State Roundup, May 5, 2017

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COMPTROLLER GETS MORE AUTHORITY: The state Office of the Comptroller will have more power to crack down on identity thieves and fraudulent tax preparers under legislation signed by Gov. Larry Hogan Thursday. The Taxpayer Protection Act, the No. 1 priority this year of Comptroller Peter Franchot amid a rise in tax fraud, passed in the final hours of this year’s General Assembly session a year after similar legislation failed, reports the Sun’s Michael Dresser. Franchot described the measure as a “game-changer.”

IMMIGRATION DETAINERS: Maryland’s top lawyer is advising local jails that they should not honor requests from federal officials to hold people suspected of immigration violations for up to 48 hours past their release date, reports Pamela Wood in the Sun.

AUDIT FINDS POSSIBLE OVERCHARGE: Maryland taxpayers may have been over-charged by a Towson University consulting firm hired to review and evaluate applications for licenses under the state’s medical cannabis program. A report issued by the Office of Legislative Audits Wednesday found that the Maryland Medical Cannabis Commission failed to properly bid out a contract for consulting and review services and instead improperly hired the Regional Economic Studies Institute based at Towson University, writes Bryan Sears for the Daily Record.

  • “The Maryland Medical Cannabis Commission (MMCC) improperly procured license application evaluation services through interagency agreements with a State university, circumventing competitive procurement and control agency approvals,” chief Legislative Auditor Thomas Barnickle wrote in a letter to lawmakers. “The structure and use of the interagency agreements resulted in a lack of assurance that these services were obtained at the most advantageous cost to the State. For example, MMCC significantly understated the number of applications to be evaluated, resulting in an increase in the value of the agreements from $545,000 to $2.4 million. MMCC relied on Towson University’s Regional Economic Studies Institute to renegotiate prices with the hired evaluators without ensuring the cost increases were reasonable.”

SEA GRANT PROGRAM: Rona Kobell of the Bay Journal writes in MarylandReporter about the Sea Grant program, which has helped states to restore  depleted sealife throughout the United States and in Maryland in particular the oyster population. It is a small program, but has come under threat by the Trump administration.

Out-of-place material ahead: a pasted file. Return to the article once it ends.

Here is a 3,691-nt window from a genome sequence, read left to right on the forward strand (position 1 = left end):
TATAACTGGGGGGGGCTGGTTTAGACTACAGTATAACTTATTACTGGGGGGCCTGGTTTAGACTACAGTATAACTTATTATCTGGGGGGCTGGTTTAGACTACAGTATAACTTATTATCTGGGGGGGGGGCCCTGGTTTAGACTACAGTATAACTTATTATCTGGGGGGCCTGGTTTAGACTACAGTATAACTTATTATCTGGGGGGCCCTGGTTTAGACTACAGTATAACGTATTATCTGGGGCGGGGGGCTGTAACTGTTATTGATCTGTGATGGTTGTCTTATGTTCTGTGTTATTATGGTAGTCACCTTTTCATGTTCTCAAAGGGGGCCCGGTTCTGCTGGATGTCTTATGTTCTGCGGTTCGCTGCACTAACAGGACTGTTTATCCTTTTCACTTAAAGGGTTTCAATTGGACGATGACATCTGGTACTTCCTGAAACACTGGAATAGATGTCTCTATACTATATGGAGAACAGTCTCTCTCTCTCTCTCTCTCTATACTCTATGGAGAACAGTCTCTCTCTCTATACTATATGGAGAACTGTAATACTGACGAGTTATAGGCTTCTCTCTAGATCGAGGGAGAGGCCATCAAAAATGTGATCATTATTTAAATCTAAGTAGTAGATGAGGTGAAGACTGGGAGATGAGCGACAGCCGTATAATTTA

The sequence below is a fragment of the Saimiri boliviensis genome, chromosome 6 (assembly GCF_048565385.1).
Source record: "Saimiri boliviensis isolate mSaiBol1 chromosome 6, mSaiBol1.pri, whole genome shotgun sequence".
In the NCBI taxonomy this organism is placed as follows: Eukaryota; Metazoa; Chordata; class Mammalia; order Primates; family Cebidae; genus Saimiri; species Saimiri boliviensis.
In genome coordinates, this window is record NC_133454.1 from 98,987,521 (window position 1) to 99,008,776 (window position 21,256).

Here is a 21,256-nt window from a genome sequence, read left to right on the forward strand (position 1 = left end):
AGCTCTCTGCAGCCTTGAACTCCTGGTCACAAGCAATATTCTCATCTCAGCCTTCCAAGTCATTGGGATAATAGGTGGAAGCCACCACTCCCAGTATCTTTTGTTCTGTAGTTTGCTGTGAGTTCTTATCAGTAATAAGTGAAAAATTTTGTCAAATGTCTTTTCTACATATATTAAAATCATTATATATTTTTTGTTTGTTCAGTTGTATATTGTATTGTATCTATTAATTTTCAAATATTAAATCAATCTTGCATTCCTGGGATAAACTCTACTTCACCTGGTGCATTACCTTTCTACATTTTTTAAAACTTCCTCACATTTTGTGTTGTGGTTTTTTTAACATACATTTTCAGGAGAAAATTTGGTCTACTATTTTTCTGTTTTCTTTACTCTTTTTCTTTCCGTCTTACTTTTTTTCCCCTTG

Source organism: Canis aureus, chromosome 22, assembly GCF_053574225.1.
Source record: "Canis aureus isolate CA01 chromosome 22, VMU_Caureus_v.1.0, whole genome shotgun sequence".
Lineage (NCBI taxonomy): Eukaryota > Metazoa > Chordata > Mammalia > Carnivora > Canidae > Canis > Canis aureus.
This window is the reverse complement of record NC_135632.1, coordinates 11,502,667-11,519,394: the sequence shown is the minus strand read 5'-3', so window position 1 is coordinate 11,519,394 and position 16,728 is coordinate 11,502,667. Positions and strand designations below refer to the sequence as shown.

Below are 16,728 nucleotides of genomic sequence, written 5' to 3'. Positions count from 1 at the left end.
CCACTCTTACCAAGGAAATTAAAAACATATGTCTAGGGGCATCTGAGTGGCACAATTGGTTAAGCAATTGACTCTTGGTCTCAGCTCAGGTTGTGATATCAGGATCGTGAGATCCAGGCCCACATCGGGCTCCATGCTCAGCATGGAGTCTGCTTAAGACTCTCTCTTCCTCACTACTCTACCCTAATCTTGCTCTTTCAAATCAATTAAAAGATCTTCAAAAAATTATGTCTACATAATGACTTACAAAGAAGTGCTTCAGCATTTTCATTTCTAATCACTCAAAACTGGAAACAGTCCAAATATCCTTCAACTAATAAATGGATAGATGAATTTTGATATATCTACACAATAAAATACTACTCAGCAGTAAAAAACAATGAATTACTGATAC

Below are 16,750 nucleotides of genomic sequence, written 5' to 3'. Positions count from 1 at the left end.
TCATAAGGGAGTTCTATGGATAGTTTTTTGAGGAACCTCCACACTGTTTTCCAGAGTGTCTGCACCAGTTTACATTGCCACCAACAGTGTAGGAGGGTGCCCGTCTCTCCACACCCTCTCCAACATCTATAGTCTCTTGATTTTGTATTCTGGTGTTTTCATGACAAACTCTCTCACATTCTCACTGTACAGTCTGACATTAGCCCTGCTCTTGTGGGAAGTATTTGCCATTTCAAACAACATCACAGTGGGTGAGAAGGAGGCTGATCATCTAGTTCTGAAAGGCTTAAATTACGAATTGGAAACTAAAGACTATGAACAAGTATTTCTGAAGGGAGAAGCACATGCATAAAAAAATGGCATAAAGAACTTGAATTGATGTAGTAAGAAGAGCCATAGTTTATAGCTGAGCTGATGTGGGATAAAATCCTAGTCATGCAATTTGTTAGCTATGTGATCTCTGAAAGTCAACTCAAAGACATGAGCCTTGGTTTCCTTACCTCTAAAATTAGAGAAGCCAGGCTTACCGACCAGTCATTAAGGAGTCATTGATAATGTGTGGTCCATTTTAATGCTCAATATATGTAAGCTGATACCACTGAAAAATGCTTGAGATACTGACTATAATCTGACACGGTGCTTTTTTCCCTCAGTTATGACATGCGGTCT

AA TO ELECT SCHOOL BOARD: Gov. Larry Hogan signed Anne Arundel County’s school board bill into law Thursday, setting the wheels in motion for voters to begin to elect board members beginning in 2018, writes Amanda Yeager in the Annapolis Capital. The change follows decades of debate over the process used to select board members appointed by the governor. Anne Arundel is the last county in Maryland to have a fully appointed school board.

JUDGE NOMINEES ONCE MORE: Somerset County State’s Attorney Daniel Powell, Ajene Turnbull — an assistant state’s attorney in Wicomico County — and his wife, Jennifer Turnbull, a Somerset County public defender, were nominated May 1 by the Trial Courts Judicial Nominating Commission of Somerset, Wicomico and Worcester counties, writes Deborah Gates in the Salisbury Times. In December, the commission rejected the three attorneys in favor of Somerset County District Court Judge Paula Price who decided not accept her appointment to the judgeship.

BALTIMORE COUNTY BATTLEGROUND: Baltimore County is a key battleground — a bellwether — because it mirrors the state politically. Registered Democrats outnumber Republicans in the county by more than two to one. And it is also home to County Executive Kevin Kamenetz who is considering a run for governor. But Larry Hogan in 2014 crushed his Democratic opponent in the county, getting about 60% of the vote. Even so, can Kamenetz cut into that? John Lee of WYPR-FM reports.

SCHMIDT-PERKINS STEPS DOWN: Dru Schmidt-Perkins, who has lobbied for smart-growth and environmental-sustainability policies in Annapolis for 19 years, is stepping down from her role as CEO of 1,000 Friends of Maryland, Scott Dance of the Sun reports.

  • 1000 Friends of Maryland was formed in 1994 to bring together business groups, developers, environmentalists, transportation advocates, community leaders, and local planners to promote sustainable development throughout the state. It was an all-volunteer organization until Schmidt-Perkins, who had been the regional director for the group Clean Water Action for eight years, was brought on as its leader in 1998, writes Josh Kurtz for Maryland Matters.

NIH FUNDING: The passage of the $1.1 trillion omnibus spending bill that includes the $2 billion increase for Bethesda-based NIH earned praise from Rep. Jamie Raskin, who represents the 8th Congressional District that includes Bethesda and Silver Spring and is home to NIH. It also earned praise from TV talk show host Jimmy Kimmel, writes Andrew Metcalf for Bethesda Beat.

PREDICTABLE SPLIT ON HEALTH CARE: John Fritze of the Sun writes that Maryland’s congressional delegation split along predictable, partisan lines when the House voted Thursday on the latest version of the Republican health care plan, with U.S. Rep. Andy Harris voting to repeal Obamacare and everyone else vote against the plan.

DEMS IN WESTERN MARYLAND: Danielle Gaines of the Frederick News-Post writes that there was a trickle of potential Democratic gubernatorial candidates through Frederick last week, with politicos headed to Flintstone for the 13th annual Western Maryland Democratic Summit and Straw Poll. A well-known local face, U.S. Rep. John Delaney (D-6th), won the very early, very unscientific straw poll at the meeting. But other potential Democrats showing interest in challenging Republican Gov. Larry Hogan have been making the rounds in Western Maryland.